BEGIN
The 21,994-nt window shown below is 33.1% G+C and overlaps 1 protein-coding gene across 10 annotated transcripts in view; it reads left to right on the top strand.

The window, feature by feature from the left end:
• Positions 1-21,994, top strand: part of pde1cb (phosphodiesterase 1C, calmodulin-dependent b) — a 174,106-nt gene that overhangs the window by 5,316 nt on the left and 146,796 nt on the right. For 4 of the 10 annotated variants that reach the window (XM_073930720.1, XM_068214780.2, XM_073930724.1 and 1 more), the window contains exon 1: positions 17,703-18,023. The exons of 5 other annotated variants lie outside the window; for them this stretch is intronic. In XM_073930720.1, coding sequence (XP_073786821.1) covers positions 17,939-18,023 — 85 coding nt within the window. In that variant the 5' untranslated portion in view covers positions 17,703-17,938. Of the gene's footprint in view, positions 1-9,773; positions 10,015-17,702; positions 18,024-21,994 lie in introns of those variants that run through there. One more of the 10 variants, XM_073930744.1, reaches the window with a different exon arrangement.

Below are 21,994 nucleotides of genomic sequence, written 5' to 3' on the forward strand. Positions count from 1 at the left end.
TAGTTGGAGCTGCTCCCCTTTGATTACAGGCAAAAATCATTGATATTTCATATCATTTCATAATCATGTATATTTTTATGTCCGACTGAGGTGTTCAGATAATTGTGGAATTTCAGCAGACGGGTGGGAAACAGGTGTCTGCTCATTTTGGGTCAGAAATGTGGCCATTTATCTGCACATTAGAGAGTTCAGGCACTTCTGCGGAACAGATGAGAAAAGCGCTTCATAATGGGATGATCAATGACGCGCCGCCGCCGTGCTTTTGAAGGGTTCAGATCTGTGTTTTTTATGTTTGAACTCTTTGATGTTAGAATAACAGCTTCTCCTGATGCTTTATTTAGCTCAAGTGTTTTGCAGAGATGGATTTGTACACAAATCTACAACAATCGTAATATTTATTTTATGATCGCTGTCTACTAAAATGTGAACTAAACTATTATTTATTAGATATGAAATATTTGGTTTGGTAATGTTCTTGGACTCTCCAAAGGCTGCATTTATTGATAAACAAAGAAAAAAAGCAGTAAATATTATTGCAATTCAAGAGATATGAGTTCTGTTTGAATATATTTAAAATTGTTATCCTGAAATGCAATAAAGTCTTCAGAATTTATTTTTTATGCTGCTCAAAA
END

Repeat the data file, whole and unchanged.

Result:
The 21,994-nt window shown below is 33.1% G+C and overlaps 1 protein-coding gene across 10 annotated transcripts in view; it reads left to right on the top strand.

The window, feature by feature from the left end:
• Positions 1-21,994, top strand: part of pde1cb (phosphodiesterase 1C, calmodulin-dependent b) — a 174,106-nt gene that overhangs the window by 5,316 nt on the left and 146,796 nt on the right. For 4 of the 10 annotated variants that reach the window (XM_073930720.1, XM_068214780.2, XM_073930724.1 and 1 more), the window contains exon 1: positions 17,703-18,023. The exons of 5 other annotated variants lie outside the window; for them this stretch is intronic. In XM_073930720.1, coding sequence (XP_073786821.1) covers positions 17,939-18,023 — 85 coding nt within the window. In that variant the 5' untranslated portion in view covers positions 17,703-17,938. Of the gene's footprint in view, positions 1-9,773; positions 10,015-17,702; positions 18,024-21,994 lie in introns of those variants that run through there. One more of the 10 variants, XM_073930744.1, reaches the window with a different exon arrangement.

Below are 21,994 nucleotides of genomic sequence, written 5' to 3' on the forward strand. Positions count from 1 at the left end.
TAGTTGGAGCTGCTCCCCTTTGATTACAGGCAAAAATCATTGATATTTCATATCATTTCATAATCATGTATATTTTTATGTCCGACTGAGGTGTTCAGATAATTGTGGAATTTCAGCAGACGGGTGGGAAACAGGTGTCTGCTCATTTTGGGTCAGAAATGTGGCCATTTATCTGCACATTAGAGAGTTCAGGCACTTCTGCGGAACAGATGAGAAAAGCGCTTCATAATGGGATGATCAATGACGCGCCGCCGCCGTGCTTTTGAAGGGTTCAGATCTGTGTTTTTTATGTTTGAACTCTTTGATGTTAGAATAACAGCTTCTCCTGATGCTTTATTTAGCTCAAGTGTTTTGCAGAGATGGATTTGTACACAAATCTACAACAATCGTAATATTTATTTTATGATCGCTGTCTACTAAAATGTGAACTAAACTATTATTTATTAGATATGAAATATTTGGTTTGGTAATGTTCTTGGACTCTCCAAAGGCTGCATTTATTGATAAACAAAGAAAAAAAGCAGTAAATATTATTGCAATTCAAGAGATATGAGTTCTGTTTGAATATATTTAAAATTGTTATCCTGAAATGCAATAAAGTCTTCAGAATTTATTTTTTATGCTGCTCAAAA